Glorior Belli – Southern Hospitality

Sunday, 31st March 2013

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One of the few bands able to transition from caked-in-corpsepaint black metal to something entirely different and sophisticated, France’s Glorior Belli are making significant headway on a global scale, with this year’s The Great Southern Darkness being another notch in the band’s crusty bullet-belts. By something “entirely different,” we’re referring to GB’s overt grunge and desert rock influences, an area few black metal bands would even bat an eyelid at. Yet for GB, it’s quickly becoming the counterpoint to their once brazen and furious black metal sound. And when you dice it up, it makes the Frenchmen even more appealing and listenable.

Main dude Julien (formerly known as Infestus) was kind enough to phone Blistering to talk about all things Southern black metal-related and then some. Here’s how our chat with the very soft-spoken (believe or not) Frenchman went… Meet Us At the Southern Sign was arguably the album that put you on the album. Upon releasing it, did you have any inkling that it would be your breakthrough, or at least close to it?

Julien: We were pretty happy because with Meet Us At the Southern Sign was the combination of a lot of things that I always knew we could do. It was sort of a test. Some tracks are really outstanding…I wanted to do a good job with it and keep making good music and bringing in the Southern influences. The mixture worked really well. Like you just mentioned, that’s when you started infusing more the Southern rock influences, especially on “Like Every Grief-Stricken Blues.”

Julien: It gave us motivation to do more of [it]. That song gave us the inspiration to make that change and we always wanted to incorporate the clean vocals, but not too much, but to make it heavy. Yeah, it was one of the songs that made us realize that the mixture was good. There’s a lot of evil in blues music. Why do you think so many black metal bands are afraid to take on Southern rock? Do they not have the taste you have? Or they not as open-minded?

Julien: [pauses] I guess the typical fan, no matter how open-minded he can be, he has only so much stuff he likes. He wants to find the stuff he likes…he doesn’t care too much about grungy bands [laughs]. He wants everything to be extreme and simple. He wants bands to play fast and to not have short hair [laughs]. Everybody wants to give a definition to categorize bands to some [style]. In the end, when you really are a music enthusiast, you should be able to take it where it wants to go. I agree. Even when you started to toy with these influences, did you have any idea where it was going to head?

Julien: I guess it was kind of a goal of mine. When we first tried doing it…I was already a huge fan of bands from your country like Corrosion of Conformity, Crowbar, etc. It was always what I wanted to do. But when I was younger, we started to play black metal for whatever reason. I wasn’t such a good guitar player [laughs]. Anyway, it was all about discovering what you wanted to do and going ahead with it. I just feels right. Tell me about the jump to Metal Blade.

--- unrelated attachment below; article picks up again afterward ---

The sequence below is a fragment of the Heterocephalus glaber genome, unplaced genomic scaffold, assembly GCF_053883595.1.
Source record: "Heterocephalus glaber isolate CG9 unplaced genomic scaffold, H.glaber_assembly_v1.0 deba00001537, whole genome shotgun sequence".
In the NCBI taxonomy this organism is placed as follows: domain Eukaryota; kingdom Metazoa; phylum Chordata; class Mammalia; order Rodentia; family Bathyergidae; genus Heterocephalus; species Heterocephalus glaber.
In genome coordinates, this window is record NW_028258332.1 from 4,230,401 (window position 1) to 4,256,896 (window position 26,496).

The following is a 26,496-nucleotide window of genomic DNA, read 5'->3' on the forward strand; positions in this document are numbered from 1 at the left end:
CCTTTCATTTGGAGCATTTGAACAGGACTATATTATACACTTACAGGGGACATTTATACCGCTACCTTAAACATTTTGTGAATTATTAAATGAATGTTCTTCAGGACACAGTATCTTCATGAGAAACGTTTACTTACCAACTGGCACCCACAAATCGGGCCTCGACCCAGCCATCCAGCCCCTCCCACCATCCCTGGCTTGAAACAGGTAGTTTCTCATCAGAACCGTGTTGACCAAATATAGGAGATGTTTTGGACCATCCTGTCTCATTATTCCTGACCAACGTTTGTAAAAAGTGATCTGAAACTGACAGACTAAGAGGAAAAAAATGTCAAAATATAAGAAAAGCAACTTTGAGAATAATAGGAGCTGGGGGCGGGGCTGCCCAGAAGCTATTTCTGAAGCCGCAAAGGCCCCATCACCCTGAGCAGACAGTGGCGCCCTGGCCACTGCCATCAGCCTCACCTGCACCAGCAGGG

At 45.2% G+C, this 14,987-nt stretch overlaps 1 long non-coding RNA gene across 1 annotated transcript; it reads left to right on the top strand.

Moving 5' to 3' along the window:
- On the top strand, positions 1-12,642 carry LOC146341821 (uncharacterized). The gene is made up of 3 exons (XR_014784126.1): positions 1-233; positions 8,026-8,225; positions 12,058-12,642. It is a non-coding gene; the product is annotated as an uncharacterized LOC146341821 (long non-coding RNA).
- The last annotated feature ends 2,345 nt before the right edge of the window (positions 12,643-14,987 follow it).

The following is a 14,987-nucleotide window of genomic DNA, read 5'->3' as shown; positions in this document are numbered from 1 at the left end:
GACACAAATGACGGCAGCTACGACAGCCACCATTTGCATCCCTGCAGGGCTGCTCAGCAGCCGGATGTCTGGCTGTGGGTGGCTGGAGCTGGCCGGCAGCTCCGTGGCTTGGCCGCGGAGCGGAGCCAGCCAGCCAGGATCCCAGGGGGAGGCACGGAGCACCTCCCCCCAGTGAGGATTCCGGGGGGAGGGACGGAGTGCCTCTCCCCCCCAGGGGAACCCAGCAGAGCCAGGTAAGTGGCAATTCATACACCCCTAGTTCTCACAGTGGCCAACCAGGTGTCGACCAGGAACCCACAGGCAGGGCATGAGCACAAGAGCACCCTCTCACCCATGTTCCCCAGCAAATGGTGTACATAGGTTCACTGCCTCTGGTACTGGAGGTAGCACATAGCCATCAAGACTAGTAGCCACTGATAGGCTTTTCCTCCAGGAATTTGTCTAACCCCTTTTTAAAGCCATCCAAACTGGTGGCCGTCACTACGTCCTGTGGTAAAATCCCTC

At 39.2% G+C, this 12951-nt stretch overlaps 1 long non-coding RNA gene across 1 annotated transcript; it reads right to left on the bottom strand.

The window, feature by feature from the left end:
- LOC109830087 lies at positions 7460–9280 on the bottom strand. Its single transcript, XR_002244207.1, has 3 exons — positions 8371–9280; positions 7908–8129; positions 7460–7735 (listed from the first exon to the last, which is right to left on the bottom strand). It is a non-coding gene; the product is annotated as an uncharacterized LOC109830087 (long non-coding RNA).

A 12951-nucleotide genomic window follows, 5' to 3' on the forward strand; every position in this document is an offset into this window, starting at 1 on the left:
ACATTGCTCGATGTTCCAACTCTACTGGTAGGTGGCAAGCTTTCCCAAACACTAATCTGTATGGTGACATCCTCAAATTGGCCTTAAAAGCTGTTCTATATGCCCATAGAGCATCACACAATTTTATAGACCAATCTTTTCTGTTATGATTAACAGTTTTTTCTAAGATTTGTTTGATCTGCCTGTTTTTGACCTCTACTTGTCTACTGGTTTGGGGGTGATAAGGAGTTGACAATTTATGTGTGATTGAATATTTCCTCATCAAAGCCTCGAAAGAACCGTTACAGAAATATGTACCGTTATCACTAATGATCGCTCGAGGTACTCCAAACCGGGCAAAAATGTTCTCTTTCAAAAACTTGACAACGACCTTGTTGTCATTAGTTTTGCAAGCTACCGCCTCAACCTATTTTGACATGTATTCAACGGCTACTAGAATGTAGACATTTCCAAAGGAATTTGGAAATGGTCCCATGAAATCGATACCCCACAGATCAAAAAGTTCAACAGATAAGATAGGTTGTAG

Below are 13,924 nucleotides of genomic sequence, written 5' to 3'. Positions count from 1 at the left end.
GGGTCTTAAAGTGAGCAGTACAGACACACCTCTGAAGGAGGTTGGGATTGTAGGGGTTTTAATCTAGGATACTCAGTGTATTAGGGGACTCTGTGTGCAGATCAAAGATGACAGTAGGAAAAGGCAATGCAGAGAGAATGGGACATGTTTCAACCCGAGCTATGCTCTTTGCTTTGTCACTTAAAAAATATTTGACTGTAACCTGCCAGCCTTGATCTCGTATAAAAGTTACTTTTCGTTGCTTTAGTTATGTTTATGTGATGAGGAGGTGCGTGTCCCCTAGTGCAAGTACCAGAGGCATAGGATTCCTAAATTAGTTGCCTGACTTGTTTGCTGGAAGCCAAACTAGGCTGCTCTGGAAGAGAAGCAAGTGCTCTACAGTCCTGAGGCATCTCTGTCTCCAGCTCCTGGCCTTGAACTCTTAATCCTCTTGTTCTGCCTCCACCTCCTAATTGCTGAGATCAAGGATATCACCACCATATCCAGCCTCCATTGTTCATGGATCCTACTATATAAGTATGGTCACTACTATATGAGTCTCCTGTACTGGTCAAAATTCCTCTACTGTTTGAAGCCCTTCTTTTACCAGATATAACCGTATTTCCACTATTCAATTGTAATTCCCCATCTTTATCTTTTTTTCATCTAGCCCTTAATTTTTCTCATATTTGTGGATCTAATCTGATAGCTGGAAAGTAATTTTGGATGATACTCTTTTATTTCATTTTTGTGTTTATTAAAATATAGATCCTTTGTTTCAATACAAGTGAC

Julien: It was scary at first. We had some trouble in the past with previous labels and I was afraid the bigger we get, the more troubles would come our way. Everybody there is really supportive…professional, of course. They do a lot of promotion and what really matters is they believe in us. When we got signed, we recorded the new album and sent it over, and they enjoyed it. It’s like we had a free pass. We got signed and they released the record, so it relieved some pressure off my shoulders. There’s a really good mix of everything you did from the last album, but also some of the more traditional black metal elements. Did it all boil down to finding the right mix then going with it?

Julien: Usually when I compose songs, I have a concept in my head first, but the new album, it flowed out naturally. I tend to be over-creative. I really don’t know how it works. I try to be…stay away from trends. You don’t want to sound like something you find to be cool, then you realize you used the same thing. I don’t think it’s a stretch to say a lot of your lyrics aren’t of the positive variety, and they appear to be more personal than normal black metal lyrics, which has to help when separating from the pack, right?

Julien: It’s all based on the concept of the creation of the universe from Sumero-Babylonian mythology. We combined it with the forces of nightside and the forces of creation, like the battle between good and evil. It’s our story in our own views. When you listen to the new album, if you start from the first song to the last song, it’s like reading a book. You get the complete story of what’s going on. In the beginning, it’s like I’m talking to my soul. It’s like somebody’s questioning their own soul, like if they’re truly going to be alright. Then it goes that way to the last song, and if want to find out how it ends, you have to experience it. So it must have taken you a good amount of time to compose the lyrics.

Julien: Oh yeah, lyrics always take me the longest. Because I’m French and signing in English is cool, but it’s not easy [laughs]. Normally, everything is written in a poetic way, but every sentence has a number syllables and words to fit. Rhyming and making the words work…it usually takes me three months on all of the songs. This is the second time you used the word “southern” in the album title. What’s the allure to that word or even region of the world?

Julien: When I was thinking about the title of Meet Us At the Southern Sign, it was part of the concept. It ties into how our music is influenced by bands from that area…I’m really drawn to that part of the world for some reason.

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